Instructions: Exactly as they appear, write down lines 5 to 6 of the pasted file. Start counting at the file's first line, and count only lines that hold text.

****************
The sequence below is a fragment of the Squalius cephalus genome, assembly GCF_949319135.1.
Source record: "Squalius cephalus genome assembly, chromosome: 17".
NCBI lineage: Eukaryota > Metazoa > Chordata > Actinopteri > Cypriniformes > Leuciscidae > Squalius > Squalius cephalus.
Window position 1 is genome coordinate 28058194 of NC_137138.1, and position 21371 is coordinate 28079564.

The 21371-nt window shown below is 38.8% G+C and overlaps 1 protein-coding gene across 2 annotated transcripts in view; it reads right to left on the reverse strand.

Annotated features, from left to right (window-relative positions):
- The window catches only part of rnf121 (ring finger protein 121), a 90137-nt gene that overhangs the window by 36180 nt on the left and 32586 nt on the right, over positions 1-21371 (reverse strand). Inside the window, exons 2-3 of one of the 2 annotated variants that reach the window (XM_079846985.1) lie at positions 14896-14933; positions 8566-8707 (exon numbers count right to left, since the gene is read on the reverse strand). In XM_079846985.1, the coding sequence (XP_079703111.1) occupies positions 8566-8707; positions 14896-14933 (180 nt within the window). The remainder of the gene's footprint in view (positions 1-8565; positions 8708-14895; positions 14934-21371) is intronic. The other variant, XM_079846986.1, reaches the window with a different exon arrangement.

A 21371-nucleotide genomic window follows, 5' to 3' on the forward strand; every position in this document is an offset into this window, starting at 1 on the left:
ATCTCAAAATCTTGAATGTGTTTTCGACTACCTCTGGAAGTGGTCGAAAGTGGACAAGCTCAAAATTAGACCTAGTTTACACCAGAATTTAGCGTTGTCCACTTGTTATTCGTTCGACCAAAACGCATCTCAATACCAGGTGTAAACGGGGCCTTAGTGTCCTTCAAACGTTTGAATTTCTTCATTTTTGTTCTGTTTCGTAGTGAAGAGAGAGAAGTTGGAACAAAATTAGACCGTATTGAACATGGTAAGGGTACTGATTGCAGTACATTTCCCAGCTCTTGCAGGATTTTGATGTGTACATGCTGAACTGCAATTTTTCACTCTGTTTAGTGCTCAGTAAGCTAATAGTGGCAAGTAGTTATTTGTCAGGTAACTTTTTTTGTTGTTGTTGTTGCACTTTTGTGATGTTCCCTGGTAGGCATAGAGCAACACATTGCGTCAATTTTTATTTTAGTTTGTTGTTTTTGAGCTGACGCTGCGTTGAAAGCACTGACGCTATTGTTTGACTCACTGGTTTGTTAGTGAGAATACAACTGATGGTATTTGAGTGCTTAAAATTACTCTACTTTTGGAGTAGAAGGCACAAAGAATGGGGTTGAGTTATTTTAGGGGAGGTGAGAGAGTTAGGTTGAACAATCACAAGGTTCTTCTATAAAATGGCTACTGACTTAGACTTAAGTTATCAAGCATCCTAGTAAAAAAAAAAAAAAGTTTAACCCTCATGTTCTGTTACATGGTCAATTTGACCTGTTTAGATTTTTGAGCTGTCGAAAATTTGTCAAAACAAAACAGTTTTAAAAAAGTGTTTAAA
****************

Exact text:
The 21371-nt window shown below is 38.8% G+C and overlaps 1 protein-coding gene across 2 annotated transcripts in view; it reads right to left on the reverse strand.

Annotated features, from left to right (window-relative positions):